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Wednesday, October 3, 2012

Tiedye Techniques (Traditional method).


Tie-dye describes a technique of resist dyeing whereby fabric is folded, tied, stitched or crumpled to keep the dye from reaching certain areas of the cloth.  This technique produces amazing designs of various types and different colors depending on the amount of times the fabric is manipulated and dyed.


Like batik, tie-dye is an ancient art form that is said to have its roots in many regions of the world. Some of the earliest examples of this art form were found among the people of early India (approx. 5000 years ago), the pre-Columbian people of Peru (A.D. 500-800), the early Japanese (A.D. 552-794), Chinese (A.D. 618-906) and various West African populations (date unknown).

Tie and dye is one of the most widely accepted and one of the most traditional methods of printing textiles. It is difficult the trace the origin of this craft but according to some references it was first developed in Jaipur in the form of leheriya but it is also believed that it was brought to Kutch from Sind by Muslim Khatri's who are still largest community involved in this craft. Only vegetable dyes were used back then.

Example:- Turmeric for dyeing yellow, Indigo for blue, Purple from shellfish and conch shell, Henna for green

Bandhani: Indian tie-dye technique

Bandhani, also known as Bandhni and Bandhej, is the oldest tie-dye tradition we know that is still practiced. The Malay-Indonesian name for this technique is 'Plangi'. The technique involves a design made of dots, in which many small points are tied with thread before immersion dyeing.

Shibori: Japanese tie-dye (and stitch-dye, fold-dye, and pole wrap-dye)

Japanese tie-dye is included among the many techniques of shibori, which has been used for many centuries to make different types of beautiful patterns on cloth used for elaborate kimonos. An excellent resource on this subject is Wada, Rice, and Barton's book.

African Tie Dye

It is well known that tie-dye has traditionally been used in Africa, Tie-dye techniques have also been used for centuries in the Hausa region of West Africa, with renowned indigo dye pits located in and around Kano, Nigeria. The tie-dyed clothing is then richly embroidered in traditional patterns. It has been argued that the Hausa techniques were the inspiration for the hippie fashion.*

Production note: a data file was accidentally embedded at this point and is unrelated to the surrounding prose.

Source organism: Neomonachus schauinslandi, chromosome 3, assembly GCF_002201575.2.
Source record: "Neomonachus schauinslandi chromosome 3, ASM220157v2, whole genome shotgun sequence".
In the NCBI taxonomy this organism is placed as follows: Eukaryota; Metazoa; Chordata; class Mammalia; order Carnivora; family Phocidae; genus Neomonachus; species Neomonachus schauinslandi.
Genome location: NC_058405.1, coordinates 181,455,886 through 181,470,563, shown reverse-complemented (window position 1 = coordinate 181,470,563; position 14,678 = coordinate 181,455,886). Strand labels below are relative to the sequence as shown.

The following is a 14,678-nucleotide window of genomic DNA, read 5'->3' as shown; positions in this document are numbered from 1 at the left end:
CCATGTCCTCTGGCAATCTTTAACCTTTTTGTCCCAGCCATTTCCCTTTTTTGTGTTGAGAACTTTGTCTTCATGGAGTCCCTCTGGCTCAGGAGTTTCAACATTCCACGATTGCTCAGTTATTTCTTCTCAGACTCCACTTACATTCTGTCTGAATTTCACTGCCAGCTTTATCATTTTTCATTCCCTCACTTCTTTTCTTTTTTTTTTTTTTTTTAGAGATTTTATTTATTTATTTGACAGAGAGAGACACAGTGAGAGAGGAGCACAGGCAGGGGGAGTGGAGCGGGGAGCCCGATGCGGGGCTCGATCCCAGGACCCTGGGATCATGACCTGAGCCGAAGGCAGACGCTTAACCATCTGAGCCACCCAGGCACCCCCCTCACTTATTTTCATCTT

Modern Multi-Color Tie-Dye

The modern technique of simultaneously applying different colors of dye directly to cotton became possible with the development of cold water fiber reactive dyes, which, though introduced to the textile industry in the 1950s, did not become widely available to the art and craft world until later. The first lucky few in the 1960s used Procion MX dye purchased under the trade name of Fibrec, Others used duller, inferior dyes, or hazardous naphthol dyes, or acrylic paints. Procion Mx and Dyna Flow can also be used for dyeing Silk, Batik Printing and Screen Printing. These colours are NON- TOXIC, Water Soluble and are safe for Children and School Projects. They are not available to india however you can always purchase them from and they will do the shipping.


Procion Mx  Pigments for Batik/ Tiedye/ Screen Printing - Cold water fabric reative dyes

Cold water fibre reactive dye by Jacquard.- Silk painting, Serti Technique, Salt & Alcohol effects, Airbrushing, Spraying, Sponge printing, faux Tie-dye and Batik

Tulip Tie dye set for dyeing natural fibre like cottom, silk & rayon - cold water fiber reactive.

Tie - Dye can be done by various techniques these are just some of the techniques by which it can be done. I have displayed samples of single and double tie-dye which I recently created at home. This the traditional method of dyeing.

Warning: The colours available for Tie dye in India are mostly Chemicals. Adult Supervision is required in case of children. Make sure you wear gloves and wash your hands, face and eyes after you finish dyeing. Do not use the utensil  or ladle for cooking once dyeing is done.

Materials Required:
  • 15 Samples of Cotton 10"x10".
  • Tie-Dye Colour - I used Atlas brand which is a chemical dye.
  • Detergent.
  • Salt.
  • Gloves.
  • Utensil to  make the dye solution in.
  • A bucket full of water.
  • A piece of wood or a useless ladle.
  • Gas or Heater
  • Thread or Rubber band to tie.

Dyeing Method: (Traditional)

Follow the instructions of the manufacturer and prepare the dye solution. Test the colours of the dye with small scraps of fabric or by cotton swab before you start the dyeing process. Tie all your fabrics with thread or rubber and then dip them in a bucket full of water for 10 minutes min. Squeeze out the excess water before you start dyeing.

Bring the liquid dye solution to a boil ( Add 1-1/2 teaspoon dye colour, 1 teaspoon detergent and 1 tea - spoon salt to 1 litre of water, make sure no knots are formed mix it nicely with the help of a ladle or wooden stick) and then dip the tied cloth in the dye solution. To obtain the desired shade simmer the gas. To get deeper shade leave that portion of the cloth for a longer period of time until you get the desired colours.

Then rinse in cold water, squeeze the excess water again from the fabric by rollling it like a towel. Untie the knots or rubberband once the fabric is partially dry. Remove the threads and shake the fabric. Allow it to dry completely. Then press the fabric with care don't worry uneven dyeing adds to the beauty of the fabric.

Single Tie-Dye:

1) Rouching

2) Folding

3) Fanning

5) Coins

6) All Pins

7) Rice

8) Rajma

9) Dal

10) Channa

Double Tie-Dye:

1) Leheriya

2) Circular Leheriya

3) Tritic

4) Knotting

5) Pencil

I hope you enjoyed this little display of tie and dye work. I will keep posting new samples from time to time.


* References: Wikipedia

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